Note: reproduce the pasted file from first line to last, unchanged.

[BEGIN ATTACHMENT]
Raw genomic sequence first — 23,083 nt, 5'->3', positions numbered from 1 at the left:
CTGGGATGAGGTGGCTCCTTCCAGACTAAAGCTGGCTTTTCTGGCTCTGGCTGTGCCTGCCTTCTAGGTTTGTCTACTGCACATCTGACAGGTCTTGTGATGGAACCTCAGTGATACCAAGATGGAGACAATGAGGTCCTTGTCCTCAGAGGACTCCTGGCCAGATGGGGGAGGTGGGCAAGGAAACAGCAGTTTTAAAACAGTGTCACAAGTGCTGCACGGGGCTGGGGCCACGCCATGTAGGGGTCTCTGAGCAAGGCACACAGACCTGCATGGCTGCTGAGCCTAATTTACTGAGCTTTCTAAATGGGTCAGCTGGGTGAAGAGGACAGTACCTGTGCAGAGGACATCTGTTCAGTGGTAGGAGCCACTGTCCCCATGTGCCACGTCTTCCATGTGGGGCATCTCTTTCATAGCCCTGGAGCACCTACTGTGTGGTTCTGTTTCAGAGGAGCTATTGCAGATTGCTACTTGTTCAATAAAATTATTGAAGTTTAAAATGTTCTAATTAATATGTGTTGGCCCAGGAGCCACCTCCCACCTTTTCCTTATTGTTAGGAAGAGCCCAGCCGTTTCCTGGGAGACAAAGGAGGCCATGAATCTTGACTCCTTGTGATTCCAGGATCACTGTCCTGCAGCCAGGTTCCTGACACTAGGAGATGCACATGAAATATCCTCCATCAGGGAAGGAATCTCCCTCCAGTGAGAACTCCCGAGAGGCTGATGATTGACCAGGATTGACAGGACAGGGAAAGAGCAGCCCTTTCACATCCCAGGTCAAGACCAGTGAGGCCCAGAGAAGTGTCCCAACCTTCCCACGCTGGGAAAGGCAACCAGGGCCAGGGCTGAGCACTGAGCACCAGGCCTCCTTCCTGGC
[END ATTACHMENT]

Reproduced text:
Raw genomic sequence first — 23,083 nt, 5'->3', positions numbered from 1 at the left:
CTGGGATGAGGTGGCTCCTTCCAGACTAAAGCTGGCTTTTCTGGCTCTGGCTGTGCCTGCCTTCTAGGTTTGTCTACTGCACATCTGACAGGTCTTGTGATGGAACCTCAGTGATACCAAGATGGAGACAATGAGGTCCTTGTCCTCAGAGGACTCCTGGCCAGATGGGGGAGGTGGGCAAGGAAACAGCAGTTTTAAAACAGTGTCACAAGTGCTGCACGGGGCTGGGGCCACGCCATGTAGGGGTCTCTGAGCAAGGCACACAGACCTGCATGGCTGCTGAGCCTAATTTACTGAGCTTTCTAAATGGGTCAGCTGGGTGAAGAGGACAGTACCTGTGCAGAGGACATCTGTTCAGTGGTAGGAGCCACTGTCCCCATGTGCCACGTCTTCCATGTGGGGCATCTCTTTCATAGCCCTGGAGCACCTACTGTGTGGTTCTGTTTCAGAGGAGCTATTGCAGATTGCTACTTGTTCAATAAAATTATTGAAGTTTAAAATGTTCTAATTAATATGTGTTGGCCCAGGAGCCACCTCCCACCTTTTCCTTATTGTTAGGAAGAGCCCAGCCGTTTCCTGGGAGACAAAGGAGGCCATGAATCTTGACTCCTTGTGATTCCAGGATCACTGTCCTGCAGCCAGGTTCCTGACACTAGGAGATGCACATGAAATATCCTCCATCAGGGAAGGAATCTCCCTCCAGTGAGAACTCCCGAGAGGCTGATGATTGACCAGGATTGACAGGACAGGGAAAGAGCAGCCCTTTCACATCCCAGGTCAAGACCAGTGAGGCCCAGAGAAGTGTCCCAACCTTCCCACGCTGGGAAAGGCAACCAGGGCCAGGGCTGAGCACTGAGCACCAGGCCTCCTTCCTGGC